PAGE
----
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Integrated employment for people with severe physical disabilities; case studies and support issues.

Integrated Employment for People with Severe Physical Disabilities

Supported employment for people with severe disabilities has expanded markedly since its humble beginnings in 1984 (P.L. 98-527; Wehman & Moon, 1988; Kiernan & Schalock, 1986). Starting as an initiative in a few communities in a few states, supported employment is now being implemented in virtually every state in the country (Wehman, Kregel, & Shafer, 1989). The initiative first began with a grass roots concern for the lack of integrated employment opportunities available for people with severe and profound mental retardation (Bellamy, Rhodes, Bourbeau, & Mank, 1986). Only recently has supported employment expanded to include people with other disabilities.

The logic of supported employment is not disability-specific; that is, supported employment can benefit all people who require long-term support to maintain success in employment, whatever the disability label. Supported employment, as a result, has become an initiative that includes people with a variety of disability labels, including long-term mental illness, traumatic head injuries, severe physical disabilities, and multiple disabilities (e.g., Wehman & Moon, 1988).

While people with severe disabilities other than developmental disabilities are now included in the initiative, the vast majority of people with access to supported employment are those labeled mentally retarded (Wehman, Kregel, & Shafer, 1989). As might be expected, the support strategies most often discussed (e.g., Buckley, Mank, & Sandow, in press) have been designed for those people. Recent months have witnessed an increased investment in expanding supported employment to disability groups other than mentally retarded people. Projects are in existence for people with long-term mental illness (e.g., Noble & Conley, 1987; Anthony, Cohen, & Danley, 1988; Isbister & Donaldson, 1987); and people with traumatic brain injury (Kreutzer, & Morton, 1988). Information regarding supported employment has only recently begun to include people with physical disabilities and to address specific support strategies (e.g., Wood, 1988; Sowers, Jenkins, & Powers, 1988; Everson, Hollahan, Callahan, Franklin, & Brady, 1987).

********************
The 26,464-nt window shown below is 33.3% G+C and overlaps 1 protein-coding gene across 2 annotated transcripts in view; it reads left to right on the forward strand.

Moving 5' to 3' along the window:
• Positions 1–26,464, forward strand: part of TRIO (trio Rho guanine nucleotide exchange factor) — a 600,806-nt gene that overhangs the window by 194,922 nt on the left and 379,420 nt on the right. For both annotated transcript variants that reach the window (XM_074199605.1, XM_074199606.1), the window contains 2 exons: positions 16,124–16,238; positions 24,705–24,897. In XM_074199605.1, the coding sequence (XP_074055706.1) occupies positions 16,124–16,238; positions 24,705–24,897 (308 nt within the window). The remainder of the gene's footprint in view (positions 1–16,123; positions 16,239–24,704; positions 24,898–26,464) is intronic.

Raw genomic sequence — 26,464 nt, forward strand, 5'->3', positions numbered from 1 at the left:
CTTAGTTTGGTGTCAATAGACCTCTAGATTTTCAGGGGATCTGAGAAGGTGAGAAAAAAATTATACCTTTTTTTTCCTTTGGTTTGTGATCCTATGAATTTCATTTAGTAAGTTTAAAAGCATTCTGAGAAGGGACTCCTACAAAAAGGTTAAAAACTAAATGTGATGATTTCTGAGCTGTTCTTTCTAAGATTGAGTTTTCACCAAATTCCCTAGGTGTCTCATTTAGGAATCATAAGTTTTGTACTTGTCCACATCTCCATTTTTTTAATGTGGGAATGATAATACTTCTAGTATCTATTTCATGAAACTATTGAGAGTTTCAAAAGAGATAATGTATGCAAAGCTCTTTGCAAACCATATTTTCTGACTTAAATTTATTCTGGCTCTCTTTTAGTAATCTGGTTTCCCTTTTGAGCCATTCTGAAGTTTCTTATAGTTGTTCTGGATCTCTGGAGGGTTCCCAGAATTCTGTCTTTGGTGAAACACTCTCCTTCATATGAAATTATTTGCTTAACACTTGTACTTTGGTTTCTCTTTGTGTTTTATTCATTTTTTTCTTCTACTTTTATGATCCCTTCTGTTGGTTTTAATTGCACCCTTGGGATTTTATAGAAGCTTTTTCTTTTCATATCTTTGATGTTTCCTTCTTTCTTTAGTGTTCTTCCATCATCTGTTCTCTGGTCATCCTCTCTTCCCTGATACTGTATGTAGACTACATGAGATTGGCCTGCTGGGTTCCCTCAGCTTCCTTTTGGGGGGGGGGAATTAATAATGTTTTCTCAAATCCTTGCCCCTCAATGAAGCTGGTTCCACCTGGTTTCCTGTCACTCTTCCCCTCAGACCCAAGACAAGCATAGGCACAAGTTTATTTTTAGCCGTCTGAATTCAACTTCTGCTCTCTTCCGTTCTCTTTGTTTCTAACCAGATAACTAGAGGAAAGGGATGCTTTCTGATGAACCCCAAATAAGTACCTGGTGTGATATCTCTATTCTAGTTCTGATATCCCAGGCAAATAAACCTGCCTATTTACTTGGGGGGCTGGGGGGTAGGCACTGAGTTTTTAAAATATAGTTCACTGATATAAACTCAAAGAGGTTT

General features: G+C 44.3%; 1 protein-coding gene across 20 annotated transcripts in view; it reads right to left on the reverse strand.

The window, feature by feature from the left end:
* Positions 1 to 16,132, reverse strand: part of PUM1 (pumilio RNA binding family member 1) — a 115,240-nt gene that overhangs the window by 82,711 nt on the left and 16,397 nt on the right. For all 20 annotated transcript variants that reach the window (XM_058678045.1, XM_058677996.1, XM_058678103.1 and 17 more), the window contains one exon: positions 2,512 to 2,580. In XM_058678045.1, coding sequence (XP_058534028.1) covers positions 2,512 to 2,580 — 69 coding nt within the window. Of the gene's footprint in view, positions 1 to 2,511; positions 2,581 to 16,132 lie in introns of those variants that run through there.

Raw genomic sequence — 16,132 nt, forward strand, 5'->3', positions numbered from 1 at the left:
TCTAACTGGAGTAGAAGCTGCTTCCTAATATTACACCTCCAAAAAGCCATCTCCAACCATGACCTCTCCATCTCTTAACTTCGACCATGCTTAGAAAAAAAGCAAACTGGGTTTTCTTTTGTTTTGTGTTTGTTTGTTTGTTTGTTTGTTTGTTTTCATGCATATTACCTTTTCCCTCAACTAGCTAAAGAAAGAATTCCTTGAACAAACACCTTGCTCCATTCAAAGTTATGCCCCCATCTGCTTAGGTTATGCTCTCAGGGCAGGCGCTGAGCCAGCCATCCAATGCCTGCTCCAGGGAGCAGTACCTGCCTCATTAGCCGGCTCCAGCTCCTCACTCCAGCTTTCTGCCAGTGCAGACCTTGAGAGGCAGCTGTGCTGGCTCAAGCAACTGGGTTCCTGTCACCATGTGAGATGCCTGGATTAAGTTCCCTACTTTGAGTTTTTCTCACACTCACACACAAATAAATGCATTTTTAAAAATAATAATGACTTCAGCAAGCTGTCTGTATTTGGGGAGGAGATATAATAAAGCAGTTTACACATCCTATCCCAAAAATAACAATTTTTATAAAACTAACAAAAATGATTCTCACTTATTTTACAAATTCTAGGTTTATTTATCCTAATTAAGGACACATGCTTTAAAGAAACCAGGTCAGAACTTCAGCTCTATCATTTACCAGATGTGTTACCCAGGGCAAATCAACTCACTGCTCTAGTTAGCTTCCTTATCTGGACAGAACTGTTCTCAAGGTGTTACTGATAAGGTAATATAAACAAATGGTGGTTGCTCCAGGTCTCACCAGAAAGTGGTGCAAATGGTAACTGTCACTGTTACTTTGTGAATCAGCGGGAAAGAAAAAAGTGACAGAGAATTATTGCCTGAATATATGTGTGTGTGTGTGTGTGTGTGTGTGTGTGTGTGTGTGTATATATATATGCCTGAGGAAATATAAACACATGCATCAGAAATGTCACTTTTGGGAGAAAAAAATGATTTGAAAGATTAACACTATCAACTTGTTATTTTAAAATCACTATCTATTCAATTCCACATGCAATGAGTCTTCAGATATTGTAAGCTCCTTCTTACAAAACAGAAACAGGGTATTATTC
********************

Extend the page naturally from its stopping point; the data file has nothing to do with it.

Five Case Studies

The following section describes the employment for five persons with severe physical disabilities who are served by Elliott Bay Employment Services in Seattle, Washington. Not every job placement has been successful. Even so, those who remain employed are successful because the benefits outweigh the difficulties involved, both for them and the employer. Great emphasis has been placed on each participant's job interest. The mean wage was $5.00 per hour, and each person worked between 20 and 40 hours per Prior to entering service with Elliott Bay Employment, none of the participants discussed here had worked competitively or encountered the rigors of daily employment.


June was employed as a data entry clerk for a photo lab. In her job, June's responsibilities included entering all photo orders into the computer so they could be tracked through the plant. June brought a number of strengths to this job. She has excellent social skills and clear speech. Prior to the job, June had been at United Cerebral Palsy's Work Activity Center for 5 years. She has been diagnosed as having the following disabilities; spina bifida, meningomyelocele, ilio loop diversion, paraplegia, VA shunt, thoraco vertebra, osteotomy, and borderline mental retardation.

Support issues. Success on the job has required the resolution of a number of support needs, including transportation, grooming, endurance, bowel control and urine bag problems, support from her residence, overdependence on others, attendance, clarification of employer's expectations, and job performance.

Employment status. During the first month of employment, June worked only 7 hours per week. This required 23 hours per week of coordination and support by program staff. After 9 months of employment, June was working 40 hours per week and receiving ongoing support of 2 hours per week. She was laid off in her tenth month of employment, and chose not to be placed in another position. June's supervisor made sure that June took part in all work related social events, to the point where he took responsibility in arranging her transportation. June had numerous friends on the job, some of which she saw away from work. However, she received little support from her residence and was reportedly subject to physical and verbal abuse in her home for working.